This week is Feeding Tube Awareness Week, and in light of the fact that many people with ALS will have to face the decision of if or when to have a feeding tube placed, we asked Care Service Coordinator Mary Love, who is a registered dietician, some questions about the ins and outs of feeding tubes:Continue reading What Should You Know About Feeding Tubes?
We have at times here attempted to provide a look at what living with ALS looks like. This is at times daunting as every person with ALS experiences the disease in their own unique way. What is common for all people with ALS is that there are challenges to overcome. These challenges are sometimes small, and sometimes monumental. But they are there—day-in, day-out—and must be met.Continue reading Living with ALS—A Small Look
It’s the time of year where you almost can’t help looking back. In a few short days 2019 will be no more. The year has been one of milestones and new beginnings for us here at the ALS Association St. Louis Regional Chapter, and while we are looking back we wanted to include you and remember what a year it’s been.Continue reading The Year That Was—Looking Back
Do you ever feel tired at the end of the day? Most of us do. Be it work, or family, or just the running around of daily life, most of us have had the feeling of wondering how we managed to squeeze it all in today, and how we’ll possibly do it all again tomorrow.
Now, imagine that on top of everything you already have to do, you’ve got another whole job on top of that. One that requires your complete attention; one that can be physically and emotionally taxing; one that it seems at times that only you can do. And so it is with family caregivers across the country.
November is National Family Caregivers Month, a time to recognize and honor family caregivers for all they do. It is also a fitting time to explore the role our ALS family caregivers play in the role of people with ALS, and how we as a community can help make their lives a little bit easier.Continue reading November Is Family Caregivers Month—A Time to Honor Those Who Care
Melissa Smith, MSOT, OTR/L, joined our team as Associate Director of Care Services this September. Before joining the ALS Association St. Louis Regional Chapter, Melissa spent the last 14 years working at Paraquad, most recently as the Manager of the Health and Wellness Center. She is an Occupational Therapist and has experience working with people with a variety of disabilities, including ALS. Here in her own words she shares her journey as well as what occupational therapy can mean to people with disabilities and caregivers.Continue reading Meet Our New Associate Director of Care Services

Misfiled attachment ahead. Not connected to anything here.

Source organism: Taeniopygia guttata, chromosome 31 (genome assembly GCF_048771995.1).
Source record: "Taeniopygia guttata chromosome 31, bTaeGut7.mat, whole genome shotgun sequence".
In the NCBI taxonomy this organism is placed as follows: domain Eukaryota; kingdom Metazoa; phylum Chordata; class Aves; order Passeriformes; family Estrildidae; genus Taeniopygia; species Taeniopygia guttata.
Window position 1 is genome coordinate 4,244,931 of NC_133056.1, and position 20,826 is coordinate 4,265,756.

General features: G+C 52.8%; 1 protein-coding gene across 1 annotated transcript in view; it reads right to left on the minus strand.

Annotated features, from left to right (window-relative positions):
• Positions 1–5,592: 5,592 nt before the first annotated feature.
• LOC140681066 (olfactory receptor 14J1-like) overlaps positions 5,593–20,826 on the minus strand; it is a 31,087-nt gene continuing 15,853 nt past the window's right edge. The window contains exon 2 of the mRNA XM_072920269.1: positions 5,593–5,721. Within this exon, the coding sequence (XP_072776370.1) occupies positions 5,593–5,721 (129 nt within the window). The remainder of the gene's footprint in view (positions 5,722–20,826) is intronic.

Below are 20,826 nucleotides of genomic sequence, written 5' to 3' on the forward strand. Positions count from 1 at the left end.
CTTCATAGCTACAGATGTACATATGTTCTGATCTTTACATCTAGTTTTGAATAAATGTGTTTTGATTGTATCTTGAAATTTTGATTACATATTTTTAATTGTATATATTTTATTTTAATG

There is no getting around it, for nearly all people with ALS shortly after the diagnosis comes the need to address home modifications. The needed modifications could be minor at first, or the need could be significant. But in any case the modifications will feel significant because the changes being made will not simply be made to a house, condo or apartment, but to a home. Modifying a doorway on a house may be a straightforward tasks, but modifying a doorway on a home could mean removing the pencil marks and dates that show how tall children or grandchildren were when they were growing up.
There will be considerations beyond cost and functionality. There will be emotional costs as well. After factoring all these in, you can begin to plan for a home that makes sense for everyone. Modifications can also make life easier and safer for caregivers and other family members.Continue reading Home Modifications for ALS—You Don’t Have to Do It Yourself
The Dali Lama once remarked: “When you talk, you are only repeating what you already know. But if you listen, you may learn something new.” In that spirit, the national ALS Association undertook a community survey in early 2019 to hear from the community about programs and services that people consider important, reasons why people were not accessing some programs, major challenges, and issues around medications. In listening to the community about their realities, the ALS Association is better able to incorporate real world information in to care services planning activities and to inform priority setting, program outcomes, and program improvements.Continue reading Listening to Learn—ALS Association Community Survey Results